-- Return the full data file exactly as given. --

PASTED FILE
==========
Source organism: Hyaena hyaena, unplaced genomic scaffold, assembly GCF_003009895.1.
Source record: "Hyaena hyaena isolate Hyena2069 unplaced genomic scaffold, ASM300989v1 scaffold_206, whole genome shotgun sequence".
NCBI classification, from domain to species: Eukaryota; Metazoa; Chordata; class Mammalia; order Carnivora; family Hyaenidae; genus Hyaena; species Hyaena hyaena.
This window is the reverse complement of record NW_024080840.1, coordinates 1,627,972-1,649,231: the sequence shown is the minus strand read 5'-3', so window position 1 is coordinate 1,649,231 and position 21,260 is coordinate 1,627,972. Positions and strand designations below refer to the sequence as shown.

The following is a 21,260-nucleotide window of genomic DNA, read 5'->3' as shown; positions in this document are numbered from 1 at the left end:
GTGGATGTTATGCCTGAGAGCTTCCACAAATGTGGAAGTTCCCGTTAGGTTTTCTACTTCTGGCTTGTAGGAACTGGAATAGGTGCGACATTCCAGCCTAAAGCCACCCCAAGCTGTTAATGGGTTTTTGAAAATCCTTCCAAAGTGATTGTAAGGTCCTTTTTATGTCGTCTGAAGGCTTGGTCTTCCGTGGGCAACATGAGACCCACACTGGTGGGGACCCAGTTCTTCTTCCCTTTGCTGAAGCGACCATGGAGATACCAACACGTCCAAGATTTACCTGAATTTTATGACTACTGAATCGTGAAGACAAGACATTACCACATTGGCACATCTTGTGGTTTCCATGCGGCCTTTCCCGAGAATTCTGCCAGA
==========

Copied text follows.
Source organism: Hyaena hyaena, unplaced genomic scaffold, assembly GCF_003009895.1.
Source record: "Hyaena hyaena isolate Hyena2069 unplaced genomic scaffold, ASM300989v1 scaffold_206, whole genome shotgun sequence".
NCBI classification, from domain to species: Eukaryota; Metazoa; Chordata; class Mammalia; order Carnivora; family Hyaenidae; genus Hyaena; species Hyaena hyaena.
This window is the reverse complement of record NW_024080840.1, coordinates 1,627,972-1,649,231: the sequence shown is the minus strand read 5'-3', so window position 1 is coordinate 1,649,231 and position 21,260 is coordinate 1,627,972. Positions and strand designations below refer to the sequence as shown.

The following is a 21,260-nucleotide window of genomic DNA, read 5'->3' as shown; positions in this document are numbered from 1 at the left end:
GTGGATGTTATGCCTGAGAGCTTCCACAAATGTGGAAGTTCCCGTTAGGTTTTCTACTTCTGGCTTGTAGGAACTGGAATAGGTGCGACATTCCAGCCTAAAGCCACCCCAAGCTGTTAATGGGTTTTTGAAAATCCTTCCAAAGTGATTGTAAGGTCCTTTTTATGTCGTCTGAAGGCTTGGTCTTCCGTGGGCAACATGAGACCCACACTGGTGGGGACCCAGTTCTTCTTCCCTTTGCTGAAGCGACCATGGAGATACCAACACGTCCAAGATTTACCTGAATTTTATGACTACTGAATCGTGAAGACAAGACATTACCACATTGGCACATCTTGTGGTTTCCATGCGGCCTTTCCCGAGAATTCTGCCAGA